Engaging in regular leisure-time activities such as gardening, walking, and dancing is associated with a slowing of brain aging by 4 years, new research suggests.
Results of a neuroimaging study that included more than 1500 participants show that those who engaged in more physical activity had “larger brain volume, independent of other factors such as age, sex, and education” than those who were inactive, study investigator Yian Gu, PhD, Columbia University, New York City, told Medscape Medical News.
The study findings were released on March 5 ahead of the scheduled presentation in April at the American Academy of Neurology (AAN) 2020 Annual Meeting.
As reported by Medscape Medical News, that meeting has been canceled because of the global coronavirus pandemic.
Larger Brain Volume
It has previously been shown that leisure-time physical activity (LTPA) guards against cognitive decline, dementia, and Alzheimer disease (AD). However, data on the association between LTPA and brain MRI measures remain scarce.
The investigators conducted a cross-sectional MRI analysis of 1557 older adults (average age, 75 years; 64% women) who were enrolled in the Washington/Hamilton Heights–Inwood Columbia Aging Project study, which was created to assess a community-based, multiethnic elderly cohort.
None of the participants had dementia, but 296 individuals had mild cognitive impairment (MCI), and 28% were APOE4 carriers.
The researchers divided the participants into three groups on the basis of LTPA level:
Those who were inactive;
Those who were somewhat active, engaging each week in roughly 2.5 hours of low-intensity physical activity, 1.5 hours of moderate physical activity, or 1 hour of high-intensity physical activity;
Those who were most active, engaging each week in 7 hours of low-intensity physical activity, 4 hours of moderate physical activity, or 2 hours of high-intensity physical activity.
MRI brain imaging results showed that for participants who were most active, total brain volume was significantly larger compared with those who were inactive.
After adjusting for age, sex, education, race/ethnicity, and APOE gene status, the average brain size for those who were most active was 883 cm3, vs 871 cm3 for those who were inactive. This was a 1.4% difference, which was equivalent to nearly 4 years of brain aging, the researchers note.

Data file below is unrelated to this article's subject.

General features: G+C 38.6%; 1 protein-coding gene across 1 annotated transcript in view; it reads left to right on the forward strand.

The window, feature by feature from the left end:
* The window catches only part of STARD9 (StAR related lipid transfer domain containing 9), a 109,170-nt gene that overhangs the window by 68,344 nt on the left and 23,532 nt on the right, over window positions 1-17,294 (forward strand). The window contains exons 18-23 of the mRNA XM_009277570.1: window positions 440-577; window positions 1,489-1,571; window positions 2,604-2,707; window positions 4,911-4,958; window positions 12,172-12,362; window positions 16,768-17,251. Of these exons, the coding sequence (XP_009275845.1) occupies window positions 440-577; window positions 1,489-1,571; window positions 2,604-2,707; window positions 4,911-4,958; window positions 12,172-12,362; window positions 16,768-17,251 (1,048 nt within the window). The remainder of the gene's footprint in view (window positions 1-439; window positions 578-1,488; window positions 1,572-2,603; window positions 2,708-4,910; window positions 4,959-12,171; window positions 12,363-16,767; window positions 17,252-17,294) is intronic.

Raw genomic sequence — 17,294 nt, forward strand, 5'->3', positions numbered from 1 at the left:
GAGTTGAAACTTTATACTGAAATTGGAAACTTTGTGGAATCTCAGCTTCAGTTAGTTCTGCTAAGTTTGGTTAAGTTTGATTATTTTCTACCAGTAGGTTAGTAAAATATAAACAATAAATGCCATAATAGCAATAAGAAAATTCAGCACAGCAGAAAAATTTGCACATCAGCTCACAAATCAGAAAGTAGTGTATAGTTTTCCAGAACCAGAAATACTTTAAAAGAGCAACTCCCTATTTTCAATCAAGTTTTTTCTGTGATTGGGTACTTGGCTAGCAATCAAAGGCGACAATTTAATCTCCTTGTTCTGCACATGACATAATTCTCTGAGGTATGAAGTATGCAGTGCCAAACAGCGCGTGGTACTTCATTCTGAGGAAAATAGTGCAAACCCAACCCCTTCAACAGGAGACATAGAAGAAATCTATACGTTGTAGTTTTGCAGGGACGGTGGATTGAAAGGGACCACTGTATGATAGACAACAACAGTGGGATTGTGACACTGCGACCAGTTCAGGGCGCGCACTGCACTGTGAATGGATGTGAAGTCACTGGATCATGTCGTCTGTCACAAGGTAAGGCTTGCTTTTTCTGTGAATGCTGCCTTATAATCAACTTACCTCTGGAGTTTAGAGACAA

These results were similar after excluding the participants who had MCI.
In an earlier study, the investigators reported that both current and past physical activity are associated with lower risk of developing AD.
“We are excited that, in line with this, the current study shows that physical activity is also protective against brain volume loss,” Gu said.
“Given the close relationship between brain atrophy and cognitive decline or dementia risk, it will be very interesting to formally test in future studies whether the protective role of physical activity on cognition or reducing dementia risk is indeed through slowing brain-undesirable changes, such as shrinkage or pathological changes,” he added.
Commenting on the results for Medscape Medical News, Rebecca Edelmayer, PhD, director of scientific engagement for the Alzheimer’s Association, said that “evidence continues to build that healthy lifestyle habits are powerful tools, on their own and in combination with medicine,” for reducing the risk for AD and other dementias and possibly for preventing them.
“This study suggests exercise habits may impact brain volume, a risk factor for cognitive problems, as we age,” said Edelmayer, who was not involved with the research.
The current study also “reinforces the need for a large-scale, randomized, controlled clinical trial using a lifestyle intervention in a diverse population, which the Alzheimer’s Association is doing with the US POINTER study,” she added.
The study was supported by the National Institute on Aging and the National Institutes of Health. Gu and Edelmayer have disclosed no relevant financial relationships.